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Barley Surviving

February 14, 2001|CHARLES PERRY | TIMES STAFF WRITER

Barley just can't get any respect. Here it is, one of our oldest friends-the very first grain domesticated, over 10,000 years ago-but are we grateful? Ancient Greece and Egypt lived mostly on nutritious barley mush and barley bread, and they pretty much turned their backs on it once they could get their hands on other grains, particularly wheat.

It doesn't make many demands about climate. It will even grow in the Himalayas, which is why Tibet is the last country in the world where barley is the chief grain (it's about all that will grow there).

It's easy to raise-the only agriculture some medieval nomads ever practiced was to toss some barley seeds onto a damp spot in the steppe and then come back a few weeks later to harvest it.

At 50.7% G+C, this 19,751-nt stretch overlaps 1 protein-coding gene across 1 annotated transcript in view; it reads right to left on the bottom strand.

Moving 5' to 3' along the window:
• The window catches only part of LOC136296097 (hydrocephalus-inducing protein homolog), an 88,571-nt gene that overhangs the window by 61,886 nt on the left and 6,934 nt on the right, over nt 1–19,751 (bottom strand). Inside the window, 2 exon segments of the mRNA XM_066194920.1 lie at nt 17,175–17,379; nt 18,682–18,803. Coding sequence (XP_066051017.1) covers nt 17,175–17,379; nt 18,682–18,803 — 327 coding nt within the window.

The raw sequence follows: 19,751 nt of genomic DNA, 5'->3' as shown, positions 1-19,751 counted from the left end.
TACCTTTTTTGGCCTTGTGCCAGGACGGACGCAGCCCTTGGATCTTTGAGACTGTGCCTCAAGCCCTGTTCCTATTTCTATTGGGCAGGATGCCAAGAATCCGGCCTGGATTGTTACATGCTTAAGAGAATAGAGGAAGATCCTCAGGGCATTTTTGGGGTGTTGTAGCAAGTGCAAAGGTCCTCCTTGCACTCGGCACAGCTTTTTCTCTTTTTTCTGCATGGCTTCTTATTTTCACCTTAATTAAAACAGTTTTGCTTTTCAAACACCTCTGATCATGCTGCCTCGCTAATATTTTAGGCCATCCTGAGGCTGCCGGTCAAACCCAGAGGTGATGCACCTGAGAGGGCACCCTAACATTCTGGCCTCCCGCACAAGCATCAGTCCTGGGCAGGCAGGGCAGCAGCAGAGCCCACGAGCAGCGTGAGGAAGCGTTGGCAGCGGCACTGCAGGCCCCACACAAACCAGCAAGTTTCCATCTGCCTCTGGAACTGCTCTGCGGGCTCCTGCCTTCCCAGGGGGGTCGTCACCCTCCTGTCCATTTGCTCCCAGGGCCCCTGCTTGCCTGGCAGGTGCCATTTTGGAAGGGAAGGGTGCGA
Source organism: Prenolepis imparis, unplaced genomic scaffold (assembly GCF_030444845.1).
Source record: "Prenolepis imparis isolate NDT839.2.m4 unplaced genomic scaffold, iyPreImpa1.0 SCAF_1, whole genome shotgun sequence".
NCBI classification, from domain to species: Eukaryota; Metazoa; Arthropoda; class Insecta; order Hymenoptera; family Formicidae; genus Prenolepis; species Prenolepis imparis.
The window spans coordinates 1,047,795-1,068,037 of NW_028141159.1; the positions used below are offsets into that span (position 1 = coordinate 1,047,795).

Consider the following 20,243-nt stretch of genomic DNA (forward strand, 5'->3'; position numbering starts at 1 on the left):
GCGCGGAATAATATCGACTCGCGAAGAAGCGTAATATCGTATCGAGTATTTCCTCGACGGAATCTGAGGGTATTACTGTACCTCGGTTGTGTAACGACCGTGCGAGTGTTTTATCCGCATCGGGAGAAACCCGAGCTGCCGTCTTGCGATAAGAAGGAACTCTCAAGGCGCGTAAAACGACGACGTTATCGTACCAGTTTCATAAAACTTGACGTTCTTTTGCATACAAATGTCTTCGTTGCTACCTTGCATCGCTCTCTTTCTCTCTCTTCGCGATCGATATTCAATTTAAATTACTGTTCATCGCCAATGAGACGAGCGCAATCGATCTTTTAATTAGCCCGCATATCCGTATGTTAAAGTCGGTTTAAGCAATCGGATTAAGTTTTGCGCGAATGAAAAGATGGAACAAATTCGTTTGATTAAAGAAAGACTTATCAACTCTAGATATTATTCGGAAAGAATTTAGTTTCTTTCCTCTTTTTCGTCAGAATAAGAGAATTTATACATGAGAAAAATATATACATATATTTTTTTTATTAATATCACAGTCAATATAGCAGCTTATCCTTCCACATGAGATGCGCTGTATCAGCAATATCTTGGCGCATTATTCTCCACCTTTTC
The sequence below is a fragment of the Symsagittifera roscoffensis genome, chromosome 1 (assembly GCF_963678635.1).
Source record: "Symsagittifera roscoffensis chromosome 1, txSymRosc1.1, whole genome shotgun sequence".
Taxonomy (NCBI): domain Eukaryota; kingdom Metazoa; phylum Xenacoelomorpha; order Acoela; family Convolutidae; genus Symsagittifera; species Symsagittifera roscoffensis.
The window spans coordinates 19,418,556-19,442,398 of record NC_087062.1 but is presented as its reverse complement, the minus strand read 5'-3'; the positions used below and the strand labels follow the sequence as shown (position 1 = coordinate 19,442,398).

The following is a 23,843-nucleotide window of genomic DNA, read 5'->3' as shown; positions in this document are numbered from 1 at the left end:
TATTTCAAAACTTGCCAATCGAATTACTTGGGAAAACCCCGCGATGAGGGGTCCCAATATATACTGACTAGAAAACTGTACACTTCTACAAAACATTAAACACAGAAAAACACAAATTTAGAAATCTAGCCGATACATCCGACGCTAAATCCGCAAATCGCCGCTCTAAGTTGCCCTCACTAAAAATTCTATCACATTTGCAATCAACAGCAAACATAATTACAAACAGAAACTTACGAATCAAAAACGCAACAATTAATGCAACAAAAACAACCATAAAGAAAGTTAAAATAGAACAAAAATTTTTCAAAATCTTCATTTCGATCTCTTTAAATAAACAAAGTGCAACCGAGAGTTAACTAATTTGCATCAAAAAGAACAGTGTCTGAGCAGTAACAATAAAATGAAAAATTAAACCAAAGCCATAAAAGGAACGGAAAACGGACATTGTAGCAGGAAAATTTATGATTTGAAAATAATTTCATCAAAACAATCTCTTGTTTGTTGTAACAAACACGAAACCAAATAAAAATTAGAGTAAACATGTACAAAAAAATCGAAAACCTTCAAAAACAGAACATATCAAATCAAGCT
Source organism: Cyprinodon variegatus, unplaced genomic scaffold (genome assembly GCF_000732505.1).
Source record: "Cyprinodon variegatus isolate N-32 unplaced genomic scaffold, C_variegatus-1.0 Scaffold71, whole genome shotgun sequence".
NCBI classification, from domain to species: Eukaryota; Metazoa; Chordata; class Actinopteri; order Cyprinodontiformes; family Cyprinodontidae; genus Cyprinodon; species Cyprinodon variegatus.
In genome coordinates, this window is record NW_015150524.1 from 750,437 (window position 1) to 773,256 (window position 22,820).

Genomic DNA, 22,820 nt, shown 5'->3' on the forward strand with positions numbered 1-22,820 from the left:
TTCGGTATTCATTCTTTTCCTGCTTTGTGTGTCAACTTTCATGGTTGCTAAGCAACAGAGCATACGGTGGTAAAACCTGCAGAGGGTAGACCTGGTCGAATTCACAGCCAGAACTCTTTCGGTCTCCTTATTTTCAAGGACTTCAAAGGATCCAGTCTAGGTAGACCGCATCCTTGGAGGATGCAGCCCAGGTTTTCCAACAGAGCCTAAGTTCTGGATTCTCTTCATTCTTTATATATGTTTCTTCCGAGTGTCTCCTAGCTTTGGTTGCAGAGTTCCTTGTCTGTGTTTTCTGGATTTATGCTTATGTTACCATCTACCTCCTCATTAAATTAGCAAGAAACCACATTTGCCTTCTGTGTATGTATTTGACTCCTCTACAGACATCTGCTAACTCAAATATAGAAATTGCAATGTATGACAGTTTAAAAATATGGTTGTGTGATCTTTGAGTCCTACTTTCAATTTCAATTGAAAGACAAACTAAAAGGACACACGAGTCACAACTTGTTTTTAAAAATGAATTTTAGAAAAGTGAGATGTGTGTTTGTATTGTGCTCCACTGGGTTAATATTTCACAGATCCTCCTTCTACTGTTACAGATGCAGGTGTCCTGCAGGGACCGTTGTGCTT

Barley is not finicky about soil, either. Archeologists figure they can tell how saline the soil was at any given period in ancient Mesopotamia by checking the official records of the wheat and barley crops. When barley was up, salination was too.

But it has much less gluten than wheat does, so the only kind of bread you can make out of it is a sort of crumbly cracker.

On top of that, it makes bland porridge. In American kitchens, we mostly use it as a thickener/flavoring for soup or stew. More barley goes into animal feed than onto our tables.

It's in no danger of becoming a rarity, though, because there's one thing barley does spectacularly well-as it sprouts, it produces large amounts of the enzymes that break starches down into sugars. As long as people want to be able to brew beer and whiskey, we'll be raising barley.

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